News shorts: Verbruggen's letter speaks for itself, says Cookson

Cookson responds to Verbruggen's letter

UCI president Brian Cookson said that he will not enter into public debate with former incumbent Hein Verbruggen, who wrote a 3,350-word letter to the UCI Management Committee in which he dismissed Cookson’s request for him to step down from his position as honorary president.

Cookson called for Verbruggen’s resignation from the honorary role last month in the wake of the publication of the Cycling Independent Reform Commission (CIRC) report. Although CIRC found no evidence that the UCI had covered up a positive test for Lance Armstrong, its report cited "numerous examples that prove Lance Armstrong benefited from a preferential status afforded by the UCI leadership".

Following publication of the CIRC report, Cookson wrote to Verbruggen formally requesting that he step down but the Dutchman responded by penning a defiant letter to the Management Committee, which was published in full by Belgian newspaper De Morgen on Monday.

Contacted by Cyclingnews for a response, Cookson said: “I think Mr Verbruggen's letter speaks for itself. Those who have read the CIRC report will understand where the UCI went wrong in the past, including the conflicts it needlessly got into and which seriously damaged its credibility. I was elected to change the way the UCI conducts itself and I won't be drawn into this kind of public conflict.”

Gerdemann in the Amstel break

Linus Gerdemann provided the highlight for Team Cult Energy at the Amstel Gold Race, not because he felt good, but because he didn’t.

“I knew that I wasn’t at 100 percent and therefore wanted to be in the breakaway,” he told After several attempts, he got into the escape group of the day, and stayed away until some 40 kilometers before the finish line.

Even then he managed to hang on to the large chasing group for a while. “I hung on for a while but in the end it is a question of time. Whether you survive another climb and then don’t give up until the next one – that is a nice thought, but in the end it was clear to me that I would no longer be able to be involved in the decisive moves.”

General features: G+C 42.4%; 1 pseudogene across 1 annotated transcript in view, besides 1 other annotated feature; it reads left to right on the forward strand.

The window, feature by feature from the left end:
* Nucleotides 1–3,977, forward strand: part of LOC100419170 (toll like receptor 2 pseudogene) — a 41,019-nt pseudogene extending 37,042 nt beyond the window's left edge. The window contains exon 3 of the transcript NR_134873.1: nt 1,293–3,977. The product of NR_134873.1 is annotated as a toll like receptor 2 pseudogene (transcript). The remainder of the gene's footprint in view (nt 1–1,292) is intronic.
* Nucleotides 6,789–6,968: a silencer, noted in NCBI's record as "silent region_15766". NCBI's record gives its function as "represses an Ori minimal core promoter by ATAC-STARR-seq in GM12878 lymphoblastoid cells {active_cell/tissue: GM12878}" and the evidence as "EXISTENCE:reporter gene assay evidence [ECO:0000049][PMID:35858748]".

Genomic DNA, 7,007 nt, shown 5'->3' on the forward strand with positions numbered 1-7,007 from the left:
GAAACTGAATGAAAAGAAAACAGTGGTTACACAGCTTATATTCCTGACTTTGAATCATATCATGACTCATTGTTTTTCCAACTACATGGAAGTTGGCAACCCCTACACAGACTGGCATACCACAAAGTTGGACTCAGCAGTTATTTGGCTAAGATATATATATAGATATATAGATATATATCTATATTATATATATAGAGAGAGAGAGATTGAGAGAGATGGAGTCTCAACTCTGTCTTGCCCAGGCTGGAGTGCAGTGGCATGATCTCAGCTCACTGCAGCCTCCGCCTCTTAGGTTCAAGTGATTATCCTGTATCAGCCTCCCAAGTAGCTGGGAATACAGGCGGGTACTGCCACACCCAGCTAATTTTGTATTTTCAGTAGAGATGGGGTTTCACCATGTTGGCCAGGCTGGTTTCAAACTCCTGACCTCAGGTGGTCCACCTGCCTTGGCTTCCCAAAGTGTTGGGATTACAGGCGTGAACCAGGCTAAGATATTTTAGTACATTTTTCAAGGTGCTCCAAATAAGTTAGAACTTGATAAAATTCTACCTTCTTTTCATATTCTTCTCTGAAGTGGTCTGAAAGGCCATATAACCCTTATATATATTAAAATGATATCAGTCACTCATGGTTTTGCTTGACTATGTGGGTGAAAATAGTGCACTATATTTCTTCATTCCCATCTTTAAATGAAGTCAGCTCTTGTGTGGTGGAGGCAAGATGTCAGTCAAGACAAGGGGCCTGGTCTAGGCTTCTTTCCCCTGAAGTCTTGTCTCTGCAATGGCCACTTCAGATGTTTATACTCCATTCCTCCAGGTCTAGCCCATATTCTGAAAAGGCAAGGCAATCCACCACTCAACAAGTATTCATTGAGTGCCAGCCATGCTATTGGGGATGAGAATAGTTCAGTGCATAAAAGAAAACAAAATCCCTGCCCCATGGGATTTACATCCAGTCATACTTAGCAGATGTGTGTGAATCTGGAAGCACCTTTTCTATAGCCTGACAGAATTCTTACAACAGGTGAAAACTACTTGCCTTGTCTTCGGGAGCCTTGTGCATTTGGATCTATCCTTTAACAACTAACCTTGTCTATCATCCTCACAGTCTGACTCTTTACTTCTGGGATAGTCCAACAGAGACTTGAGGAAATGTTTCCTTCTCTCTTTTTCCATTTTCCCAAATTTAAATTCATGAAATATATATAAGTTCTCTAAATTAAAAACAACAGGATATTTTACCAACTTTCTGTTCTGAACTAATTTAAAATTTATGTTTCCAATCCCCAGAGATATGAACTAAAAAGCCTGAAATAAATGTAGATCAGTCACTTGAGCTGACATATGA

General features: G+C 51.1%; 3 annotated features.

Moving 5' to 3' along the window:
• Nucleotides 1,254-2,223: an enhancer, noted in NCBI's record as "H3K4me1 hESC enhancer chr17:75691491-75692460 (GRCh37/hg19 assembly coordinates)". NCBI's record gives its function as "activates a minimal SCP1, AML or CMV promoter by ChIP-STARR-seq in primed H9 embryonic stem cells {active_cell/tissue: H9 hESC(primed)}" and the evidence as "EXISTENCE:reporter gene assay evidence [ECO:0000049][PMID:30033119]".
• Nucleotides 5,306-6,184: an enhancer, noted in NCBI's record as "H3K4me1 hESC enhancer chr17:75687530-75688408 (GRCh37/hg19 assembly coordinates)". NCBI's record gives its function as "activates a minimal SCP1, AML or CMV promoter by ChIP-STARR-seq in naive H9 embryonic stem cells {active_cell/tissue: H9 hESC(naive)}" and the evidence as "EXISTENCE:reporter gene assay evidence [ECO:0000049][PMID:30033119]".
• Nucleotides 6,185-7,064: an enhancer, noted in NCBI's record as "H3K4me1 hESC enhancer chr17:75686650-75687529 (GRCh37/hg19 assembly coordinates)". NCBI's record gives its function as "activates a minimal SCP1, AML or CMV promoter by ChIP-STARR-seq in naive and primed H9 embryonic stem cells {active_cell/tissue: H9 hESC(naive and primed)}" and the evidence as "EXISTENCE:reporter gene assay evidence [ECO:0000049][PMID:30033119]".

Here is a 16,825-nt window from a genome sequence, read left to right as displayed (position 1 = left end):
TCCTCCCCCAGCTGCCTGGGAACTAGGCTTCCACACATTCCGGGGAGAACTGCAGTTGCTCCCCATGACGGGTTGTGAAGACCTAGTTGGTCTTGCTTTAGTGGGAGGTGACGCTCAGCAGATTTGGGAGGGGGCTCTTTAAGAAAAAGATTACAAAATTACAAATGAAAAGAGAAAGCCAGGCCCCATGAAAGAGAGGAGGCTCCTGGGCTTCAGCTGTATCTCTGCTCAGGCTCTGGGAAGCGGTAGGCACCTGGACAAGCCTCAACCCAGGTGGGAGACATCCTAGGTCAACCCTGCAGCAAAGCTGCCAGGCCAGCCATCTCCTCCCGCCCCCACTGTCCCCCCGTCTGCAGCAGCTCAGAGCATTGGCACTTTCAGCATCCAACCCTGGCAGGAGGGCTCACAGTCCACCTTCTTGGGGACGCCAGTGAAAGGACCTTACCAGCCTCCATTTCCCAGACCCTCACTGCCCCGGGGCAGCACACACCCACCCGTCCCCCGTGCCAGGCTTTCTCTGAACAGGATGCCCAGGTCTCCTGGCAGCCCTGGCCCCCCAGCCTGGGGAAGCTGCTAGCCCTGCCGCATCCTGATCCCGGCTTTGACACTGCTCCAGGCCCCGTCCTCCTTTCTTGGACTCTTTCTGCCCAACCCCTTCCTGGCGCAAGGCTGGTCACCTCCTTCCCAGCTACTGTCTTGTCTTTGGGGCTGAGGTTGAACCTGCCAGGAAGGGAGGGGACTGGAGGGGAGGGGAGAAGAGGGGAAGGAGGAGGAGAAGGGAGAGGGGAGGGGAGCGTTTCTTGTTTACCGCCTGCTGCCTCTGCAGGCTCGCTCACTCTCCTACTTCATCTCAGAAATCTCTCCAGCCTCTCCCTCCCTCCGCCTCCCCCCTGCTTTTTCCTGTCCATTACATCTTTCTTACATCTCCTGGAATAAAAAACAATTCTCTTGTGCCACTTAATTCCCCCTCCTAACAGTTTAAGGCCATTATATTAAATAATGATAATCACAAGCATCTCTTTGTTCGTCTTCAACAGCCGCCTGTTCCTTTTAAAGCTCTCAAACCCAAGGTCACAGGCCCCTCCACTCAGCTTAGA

Gerdemann will ride the Giro del Trentino before returning for Liège-Bastogne-Liège. The Danish Pro Continental team may not expect to end up on the podium, but “for a smaller team, it is of course good to show ourselves at the front,” he said. 

MTN’s “VanSnail” gets aggressive

Johann van Zyl has the nickname of “VanSnail”, but the South African has proved himself to be anything but. He showed the MTN-Qhubeka colours as part of the long breakaway in the Amstel Gold Race, gaining up to an 11-minute gap before being caught again.

“My goal for the day was to get into the break,” he said. “Once we were away I was happy to be in front and obviously to achieve the goal that I set myself for the day. My next goal was to try and win the most aggressive trophy but in the final there were three guys who were just a bit stronger than I was.”

His good work in the team’s first appearance in the Dutch race was finished off by teammate Kristian Sbaragli, who sprinted to 20th place.

“The legs were good today but I just missed the first group that went on the Cauberg by a handful of seconds,” he said. “While I am happy with my performance I want to come back to this race and fight for the victory.”

Espoir lost in Liège

Dylan Durand of team U Nantes Atlantique finally finished the Liège-Bastogne-Liège Espoirs race on Saturday, some four hours after the winner crossed the finish line. The youngster got off course somewhere along the way and finally came to the finish after dark.

He could have climbed into the broom wagon early on, "But I wanted to see the course for the coming years," he told

Durand was dropped by the field in the Côte des Rosiers with about 75 km left in the race. "I was dropped on the country roads. I tried to do everything by instinct. It was not fun. "It was mentally tough going around in circles, physically hard after seven hours in the saddle.... I really panicked when I saw the sun go down little by little."

Eventually a motorist led him to the Velodrome d'Ans, where his team manager, Pascal Derame, was patiently waiting. "The best thing to do was stay put. Dylan would find us sooner or later."

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